Posted on: 17 December 2015
Though the term "green roofing" is sometimes loosely used to refer to any eco-friendly roofing option, it actually refers to a specific type of roof. Green roofs are roofs upon which vegetation are grown. They consist of a specialized roofing membrane, a planting substrate (soil) and plants. Green roofs offer many advantages for homeowners hoping to design eco-friendly homes. Here's a closer look.
What advantages do green roofs offer to homeowners?
Green roofs have an excellent insulating ability. In cold weather, they trap in more heat than other types of roofs, so your heating bills will be lower. In the summer, the plants form a barrier between the hot sunlight and the underlying roofing membrane, and thus your home stays cooler (and your air conditioner does not have to work as hard).
If you live in a wetter environment where roof runoff contributes to a wet lawn and problems with your septic system, a green roof is a great choice. Much of the water will be absorbed into the roofing substrate rather than running off the roof—this will lead to a dryer yard. Any water that does drain off the roof will do so slowly, giving your yard time to absorb it.
Because green roofs are an eco-friendly choice, they can help you meet certain green building standards, which may make you eligible for tax credits. A roofing contractor can tell you more about the specific tax credits available in your area.
What advantages do green roofs offer to the environment?
In addition to reducing the burning of fossil fuels by decreasing the energy demands of your home, green roofs are great for air quality. The plants on your green roof will absorb carbon dioxide (a greenhouse gas) from the air, and give off valuable oxygen. Plants on green roofs also help absorb pollutants from the air, which is especially important if you live in a populated area. By choosing a green roof, you will be helping to improve the air quality for humans and animals in your community.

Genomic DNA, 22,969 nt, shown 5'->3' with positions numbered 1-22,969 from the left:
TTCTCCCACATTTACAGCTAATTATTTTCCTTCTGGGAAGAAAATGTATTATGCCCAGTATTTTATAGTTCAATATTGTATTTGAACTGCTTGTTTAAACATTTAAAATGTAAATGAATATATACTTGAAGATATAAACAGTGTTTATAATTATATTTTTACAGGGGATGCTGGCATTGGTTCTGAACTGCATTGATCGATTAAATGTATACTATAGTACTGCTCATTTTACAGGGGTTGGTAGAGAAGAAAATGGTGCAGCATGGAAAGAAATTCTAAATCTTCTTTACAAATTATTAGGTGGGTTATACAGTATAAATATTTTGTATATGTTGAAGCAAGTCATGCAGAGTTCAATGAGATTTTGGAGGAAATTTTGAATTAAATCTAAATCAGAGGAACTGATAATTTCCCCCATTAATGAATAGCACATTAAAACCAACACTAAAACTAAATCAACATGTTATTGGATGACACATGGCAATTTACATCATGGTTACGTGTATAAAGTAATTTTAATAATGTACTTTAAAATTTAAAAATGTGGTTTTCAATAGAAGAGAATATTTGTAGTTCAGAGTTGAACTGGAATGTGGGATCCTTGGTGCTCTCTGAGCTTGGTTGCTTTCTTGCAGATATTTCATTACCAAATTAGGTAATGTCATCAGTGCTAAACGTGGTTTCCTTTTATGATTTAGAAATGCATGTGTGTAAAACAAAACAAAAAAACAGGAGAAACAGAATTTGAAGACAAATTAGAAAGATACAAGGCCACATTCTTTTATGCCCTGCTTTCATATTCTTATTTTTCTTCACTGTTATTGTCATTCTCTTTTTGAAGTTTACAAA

Green roofs are also known for helping to support biodiversity. They may give various species of insects, whose natural habitat may be threatened by changing conditions and urbanization, a place to thrive. This is especially true if you choose native plants (those that are naturally found in your region) for your green roof. Because they absorb less heat than black asphalt roofs, green roofs also reduce that is known as the "urban heat island effect"—a phenomenon in which urban places are warmer than the countryside because there are so many dark surfaces within them. This heating can make the area inhospitable to species of plants and animals that once lived there. If you live in a populated area, choosing a green roof is a way of doing your part to keep the area cool and habitable for native species.
What maintenance to green roofs require?
Some homeowners steer clear of green roofs because they think a lot of maintenance will be involved. However, when installed correctly, green roofs don't require an exorbitant amount of maintenance. Choose plants with low water requirement, like sedums, and you won't have to worry about irrigation unless there is a prolonged drought. The roofing substrate will hold on to moisture after it does rain, so the plants have an ongoing water supply.
Perennial plants will be used, so you do not have to re-plant the roof on a regular basis. They'll keep coming up year after year. You may have to re-seed the roof occasionally if there is a long period of drought, but this is a simple process.
You will also have to keep a close eye on the drainage channels, clearing them of debris from time to time. However, this is no harder than cleaning the gutters on a regular roof.
Is a green roof the right choice for your home? Talk to a roofing contractor like Drey Roofing to learn more.Share